You’ll create a static route and not a NAT. The issue with doing it this way is now you have an extra unnecessary hop and performance loss when reaching site A to C. Also if Site B goes down then you will lose connection to site C as well. I wouldn’t recommend doing it this way.
I forgot some other necessary routes, so here is a more complete picture.
The preferred variant would be without NAT. For this to work, firstly router A needs to know how to reach router B. This connection should go through the tunnel, but it may have to be manually added as a static route (I don’t know if the IPSec setup does this automatically). Then router A needs the route to router C with router B set as the gateway. Now router B, which has a tunnel connection to C, needs a route to C (again, this may or may not be added automatically by the IPSec wizard).
To check for active routes in pfSense, go to Diagnostics → Routes.
This setup so far enables packets to travel from A to C (all this is under the premise that the firewall does not block any packets). The reverse is not true yet, though. Packets can not be returned from C to A. In order for this to work, you need three more routes: From C to B via the direct tunnel, from B to A via the direct tunnel and from C to A via B.
If you didn’t create any routes manually, then this means they were automatically created during tunnel setup.
What seems to still be missing is a route on router A that tells it where to find the network behind router C and, vice versa, a route on router C that tells it where to find the network behind router A.
This is routing 101. If a router receives a packet, it will look up the destination in its routing table in order to decide where to forward it to. It will choose the “closest” match, i.e. the match with the highest prefix. If there is no matching route otherwise, the default route (which has a prefix of 0) will catch it and the packet is sent to the default gateway.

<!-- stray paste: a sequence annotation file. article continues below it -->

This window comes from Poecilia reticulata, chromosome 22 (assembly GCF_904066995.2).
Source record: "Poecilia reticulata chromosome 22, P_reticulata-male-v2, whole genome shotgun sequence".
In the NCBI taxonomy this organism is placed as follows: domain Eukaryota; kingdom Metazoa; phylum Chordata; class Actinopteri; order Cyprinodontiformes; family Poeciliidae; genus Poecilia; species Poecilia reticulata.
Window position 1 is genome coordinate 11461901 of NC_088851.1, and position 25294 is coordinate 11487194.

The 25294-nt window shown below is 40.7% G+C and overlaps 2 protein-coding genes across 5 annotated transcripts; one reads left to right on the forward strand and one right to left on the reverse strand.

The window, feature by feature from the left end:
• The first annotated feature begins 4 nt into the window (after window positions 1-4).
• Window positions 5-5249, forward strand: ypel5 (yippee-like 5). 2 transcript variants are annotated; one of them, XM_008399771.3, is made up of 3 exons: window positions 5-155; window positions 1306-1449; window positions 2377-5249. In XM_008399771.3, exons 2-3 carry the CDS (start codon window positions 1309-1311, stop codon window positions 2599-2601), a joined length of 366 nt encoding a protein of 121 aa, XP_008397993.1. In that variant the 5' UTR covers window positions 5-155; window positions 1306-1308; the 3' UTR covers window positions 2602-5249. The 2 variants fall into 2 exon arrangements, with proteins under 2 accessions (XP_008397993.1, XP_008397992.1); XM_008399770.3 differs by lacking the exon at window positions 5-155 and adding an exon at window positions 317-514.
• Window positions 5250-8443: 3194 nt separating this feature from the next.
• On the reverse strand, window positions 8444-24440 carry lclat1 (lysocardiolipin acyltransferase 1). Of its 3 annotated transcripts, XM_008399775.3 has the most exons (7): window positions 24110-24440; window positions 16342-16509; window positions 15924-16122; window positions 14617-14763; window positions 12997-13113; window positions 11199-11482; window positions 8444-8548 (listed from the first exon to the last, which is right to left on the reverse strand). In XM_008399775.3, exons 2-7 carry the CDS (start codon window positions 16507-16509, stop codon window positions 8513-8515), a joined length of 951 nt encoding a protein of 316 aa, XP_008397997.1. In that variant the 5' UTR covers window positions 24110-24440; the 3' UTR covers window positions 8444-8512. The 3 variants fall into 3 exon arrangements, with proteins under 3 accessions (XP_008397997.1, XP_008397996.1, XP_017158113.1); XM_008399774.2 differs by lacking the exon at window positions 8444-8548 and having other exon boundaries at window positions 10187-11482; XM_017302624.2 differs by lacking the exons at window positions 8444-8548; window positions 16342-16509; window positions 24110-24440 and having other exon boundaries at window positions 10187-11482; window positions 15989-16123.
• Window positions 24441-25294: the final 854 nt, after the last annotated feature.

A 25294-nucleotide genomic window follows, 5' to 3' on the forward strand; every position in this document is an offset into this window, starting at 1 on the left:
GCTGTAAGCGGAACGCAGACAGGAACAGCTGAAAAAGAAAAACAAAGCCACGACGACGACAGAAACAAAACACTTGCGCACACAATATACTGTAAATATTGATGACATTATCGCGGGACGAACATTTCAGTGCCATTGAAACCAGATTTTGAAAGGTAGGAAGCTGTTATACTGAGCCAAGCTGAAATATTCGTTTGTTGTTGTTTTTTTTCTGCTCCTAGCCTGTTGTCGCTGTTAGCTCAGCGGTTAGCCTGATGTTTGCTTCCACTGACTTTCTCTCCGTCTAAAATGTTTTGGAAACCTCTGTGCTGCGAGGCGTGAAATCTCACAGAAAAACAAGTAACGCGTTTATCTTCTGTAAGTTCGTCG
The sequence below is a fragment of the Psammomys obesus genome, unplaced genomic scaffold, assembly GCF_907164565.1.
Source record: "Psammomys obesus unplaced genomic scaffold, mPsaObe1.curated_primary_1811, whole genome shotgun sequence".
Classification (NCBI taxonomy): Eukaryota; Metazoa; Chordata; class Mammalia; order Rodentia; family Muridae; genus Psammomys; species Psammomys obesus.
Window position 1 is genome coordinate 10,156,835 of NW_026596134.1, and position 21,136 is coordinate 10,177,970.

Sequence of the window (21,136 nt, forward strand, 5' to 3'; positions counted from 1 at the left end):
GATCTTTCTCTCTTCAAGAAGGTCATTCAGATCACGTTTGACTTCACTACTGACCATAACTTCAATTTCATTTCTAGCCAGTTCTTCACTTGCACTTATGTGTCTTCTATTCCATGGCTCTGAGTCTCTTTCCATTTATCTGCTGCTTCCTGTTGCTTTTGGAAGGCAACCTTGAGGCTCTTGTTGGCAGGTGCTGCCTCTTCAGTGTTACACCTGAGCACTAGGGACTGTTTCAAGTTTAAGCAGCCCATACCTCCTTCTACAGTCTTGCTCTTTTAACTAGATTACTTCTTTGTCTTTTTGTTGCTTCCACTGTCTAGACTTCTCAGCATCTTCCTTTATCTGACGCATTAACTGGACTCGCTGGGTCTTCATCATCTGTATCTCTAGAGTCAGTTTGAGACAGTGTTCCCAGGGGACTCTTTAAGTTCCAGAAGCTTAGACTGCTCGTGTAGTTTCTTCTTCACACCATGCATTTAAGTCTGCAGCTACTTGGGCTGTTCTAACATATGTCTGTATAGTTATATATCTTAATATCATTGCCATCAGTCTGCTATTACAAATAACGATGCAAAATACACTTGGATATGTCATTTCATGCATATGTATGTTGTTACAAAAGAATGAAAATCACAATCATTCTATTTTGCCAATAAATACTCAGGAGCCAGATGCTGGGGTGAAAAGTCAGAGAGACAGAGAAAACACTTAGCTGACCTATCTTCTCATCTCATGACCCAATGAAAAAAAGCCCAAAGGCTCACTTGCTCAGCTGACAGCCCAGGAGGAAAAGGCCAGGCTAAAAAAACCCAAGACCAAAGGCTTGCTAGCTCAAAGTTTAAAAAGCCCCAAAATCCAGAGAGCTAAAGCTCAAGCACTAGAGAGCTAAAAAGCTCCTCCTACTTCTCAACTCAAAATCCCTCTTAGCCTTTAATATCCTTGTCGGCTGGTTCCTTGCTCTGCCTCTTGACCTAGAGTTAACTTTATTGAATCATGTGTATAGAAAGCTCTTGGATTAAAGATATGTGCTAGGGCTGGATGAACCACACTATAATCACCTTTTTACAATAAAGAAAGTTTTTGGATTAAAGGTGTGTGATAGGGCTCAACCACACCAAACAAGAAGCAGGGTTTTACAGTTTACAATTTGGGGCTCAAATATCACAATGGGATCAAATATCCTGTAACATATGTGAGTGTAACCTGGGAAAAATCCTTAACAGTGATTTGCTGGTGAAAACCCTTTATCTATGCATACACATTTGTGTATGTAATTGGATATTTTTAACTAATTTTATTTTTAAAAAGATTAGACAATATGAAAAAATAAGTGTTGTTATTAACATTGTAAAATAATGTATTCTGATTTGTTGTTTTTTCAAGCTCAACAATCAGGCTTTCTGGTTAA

The same is true for the reverse path. When the client in the C network responds, its response will be destined for an address in the A network. The client sends that packet to the default router (which should be router C). Therefore, router C needs to know that this packet should be sent through the tunnel to router B instead of to the default gateway.
If you absolutely cannot set up a route on router C, you might be able to get away with using source NAT on router B (pfSense calls this “Outbound NAT”). Because of the tunnel, router C knows how to get to router B. By adding a source NAT rule on router B you can rewrite the source address of any packets coming from router A to the tunnel address of router B. When a client in the C network responds to such a packet, the response will be destined for router B’s tunnel address which router C knows where to find. Router B will then fix the destination address before forwarding the response to the original sender. By doing this, from any device in router C’s network, it will look like all the traffic came from router B directly. They will no longer be able to see which exact device sent a packet (in the same way a server on the internet only sees your router’s public IPv4 address).
It’s under System → Routing → Static Routes.
That is odd. Unless you are using the tunnel peer as a default gateway and since you can ping a device in the network behind router C, there should really be a route on router B that tells it how to get to the network behind router C. I’m pretty sure it should show up in the routing table even if it’s automatically configured by the tunnel setup.
Traffic is only passed between routers for so long. At some point it reaches its destination network and then it has to be sent into this network on a layer 2 link. This entry you provided basically says that for traffic destined for 192.168.1.0/24, it should go out directly on link #11 (as far as I know that’s just an arbitrary number chosen by pfSense, the table also shows the associated interface in another column).
Under Interfaces → Assignments → Available network ports, can you create an interface for the tunnel there? This is how it would work for OpenVPN and WireGuard interfaces. I’ve never used IPsec, but my guess is it works the same way.